Comments on: "Not without a Fight" (2)

  1. Brooke Graphia said:

    Praying you make it work!Insurance is a NIGHTMARE for everyone

  2. You really are incredibly organized and on top of everything you need. Here in California, I cannot subject the claims for coverage of my son’s ABA. The law requiring insurers to cover ABA was just enacted last July and our carrier has subcontracted the handling of claims to a third party who has not cleared “authorized providers” at this point and is low-balling our provider (and all others) into accepting half the price it costs to run the businesses. We are fighting the school district over paying for part of the ABA and our regional centers (local California funding of ABA outside school hours) have cut back funding until we have insurance denial letters but the insurance companies leave us in limbo as they determine who and what will be covered. Meanwhile, I’ve started receiving personal bills for ABA hours.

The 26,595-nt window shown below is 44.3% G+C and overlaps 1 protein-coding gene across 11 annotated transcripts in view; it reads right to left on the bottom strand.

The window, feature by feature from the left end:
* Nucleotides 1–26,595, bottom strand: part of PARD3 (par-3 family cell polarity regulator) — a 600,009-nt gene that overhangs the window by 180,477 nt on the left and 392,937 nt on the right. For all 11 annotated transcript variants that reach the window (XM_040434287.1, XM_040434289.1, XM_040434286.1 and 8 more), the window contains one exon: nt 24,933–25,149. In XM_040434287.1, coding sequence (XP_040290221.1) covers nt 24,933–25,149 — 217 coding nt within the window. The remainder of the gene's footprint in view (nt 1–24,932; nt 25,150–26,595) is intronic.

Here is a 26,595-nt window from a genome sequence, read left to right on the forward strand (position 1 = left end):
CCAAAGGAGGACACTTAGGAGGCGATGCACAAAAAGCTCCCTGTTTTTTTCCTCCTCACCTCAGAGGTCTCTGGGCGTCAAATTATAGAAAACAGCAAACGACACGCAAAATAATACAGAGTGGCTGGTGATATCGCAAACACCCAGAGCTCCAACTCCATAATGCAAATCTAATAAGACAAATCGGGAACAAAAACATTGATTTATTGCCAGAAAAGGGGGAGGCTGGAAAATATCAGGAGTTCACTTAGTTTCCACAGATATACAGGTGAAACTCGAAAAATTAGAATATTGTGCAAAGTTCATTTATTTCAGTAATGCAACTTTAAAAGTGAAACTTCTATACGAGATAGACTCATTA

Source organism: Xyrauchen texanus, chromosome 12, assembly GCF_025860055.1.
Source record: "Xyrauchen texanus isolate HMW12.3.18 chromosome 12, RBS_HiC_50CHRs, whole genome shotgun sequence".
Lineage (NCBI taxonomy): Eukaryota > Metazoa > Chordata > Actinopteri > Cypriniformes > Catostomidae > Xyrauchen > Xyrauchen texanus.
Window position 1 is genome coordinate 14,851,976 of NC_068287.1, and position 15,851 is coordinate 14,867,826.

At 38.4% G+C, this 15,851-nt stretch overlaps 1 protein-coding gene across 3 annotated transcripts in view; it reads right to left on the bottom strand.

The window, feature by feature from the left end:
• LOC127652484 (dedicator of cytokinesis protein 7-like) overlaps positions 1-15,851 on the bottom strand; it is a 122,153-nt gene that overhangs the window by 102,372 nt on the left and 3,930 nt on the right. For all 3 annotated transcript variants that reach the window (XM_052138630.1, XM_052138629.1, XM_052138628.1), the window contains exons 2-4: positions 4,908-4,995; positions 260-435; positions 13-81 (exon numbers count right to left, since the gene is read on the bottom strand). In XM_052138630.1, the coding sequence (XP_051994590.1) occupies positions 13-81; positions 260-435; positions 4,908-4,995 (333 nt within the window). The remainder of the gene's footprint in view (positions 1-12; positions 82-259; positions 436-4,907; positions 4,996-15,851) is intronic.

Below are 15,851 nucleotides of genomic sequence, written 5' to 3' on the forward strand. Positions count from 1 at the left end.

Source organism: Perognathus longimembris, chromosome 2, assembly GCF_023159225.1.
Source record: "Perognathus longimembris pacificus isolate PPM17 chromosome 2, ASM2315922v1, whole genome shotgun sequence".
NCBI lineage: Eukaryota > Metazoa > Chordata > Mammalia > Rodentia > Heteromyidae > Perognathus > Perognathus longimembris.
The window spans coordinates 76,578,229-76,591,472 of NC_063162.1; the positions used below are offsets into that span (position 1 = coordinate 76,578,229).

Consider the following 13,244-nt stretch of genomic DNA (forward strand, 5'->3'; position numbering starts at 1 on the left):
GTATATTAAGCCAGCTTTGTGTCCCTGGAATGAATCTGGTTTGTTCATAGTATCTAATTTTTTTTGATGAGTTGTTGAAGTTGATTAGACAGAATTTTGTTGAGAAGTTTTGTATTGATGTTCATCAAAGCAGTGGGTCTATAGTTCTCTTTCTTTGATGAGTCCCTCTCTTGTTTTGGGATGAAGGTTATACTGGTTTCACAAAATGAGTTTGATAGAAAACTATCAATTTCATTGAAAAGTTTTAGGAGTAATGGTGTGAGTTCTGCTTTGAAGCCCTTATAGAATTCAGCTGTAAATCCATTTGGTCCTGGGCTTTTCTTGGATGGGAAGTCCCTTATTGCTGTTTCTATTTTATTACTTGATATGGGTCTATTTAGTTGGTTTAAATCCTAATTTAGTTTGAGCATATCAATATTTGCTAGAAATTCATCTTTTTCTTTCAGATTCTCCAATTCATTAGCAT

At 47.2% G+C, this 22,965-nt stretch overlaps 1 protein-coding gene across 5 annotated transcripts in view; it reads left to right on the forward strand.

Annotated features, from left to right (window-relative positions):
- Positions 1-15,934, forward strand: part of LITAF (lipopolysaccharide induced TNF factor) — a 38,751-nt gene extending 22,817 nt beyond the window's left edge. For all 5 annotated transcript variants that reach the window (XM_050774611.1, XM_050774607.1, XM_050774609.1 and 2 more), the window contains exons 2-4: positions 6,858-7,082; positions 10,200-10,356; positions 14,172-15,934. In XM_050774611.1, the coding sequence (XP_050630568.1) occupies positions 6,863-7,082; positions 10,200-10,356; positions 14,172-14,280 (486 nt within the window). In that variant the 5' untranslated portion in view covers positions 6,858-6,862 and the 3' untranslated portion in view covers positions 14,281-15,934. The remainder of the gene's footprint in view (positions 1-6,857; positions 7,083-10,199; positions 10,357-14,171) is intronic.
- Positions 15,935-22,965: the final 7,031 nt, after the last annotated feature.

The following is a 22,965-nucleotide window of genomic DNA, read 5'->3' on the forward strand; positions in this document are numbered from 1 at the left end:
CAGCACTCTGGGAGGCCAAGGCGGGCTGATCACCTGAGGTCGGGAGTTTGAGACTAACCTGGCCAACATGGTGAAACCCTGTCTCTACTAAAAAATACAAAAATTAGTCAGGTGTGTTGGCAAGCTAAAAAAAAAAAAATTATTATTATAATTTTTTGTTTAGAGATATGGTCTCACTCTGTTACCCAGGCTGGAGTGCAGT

Trust me, you are blessed. I’m certain I will be having problems continuing funding and programs through the time my own son turns 7 and heads toward summer and 2nd grade! Yikes – I just want to get through Christmas break!! We need to enjoy every moment but with all we face, we do have to worry about our children’s future before it gets here. Sigh. I guess that’s why we’re special parents, right? Sending hugs your way.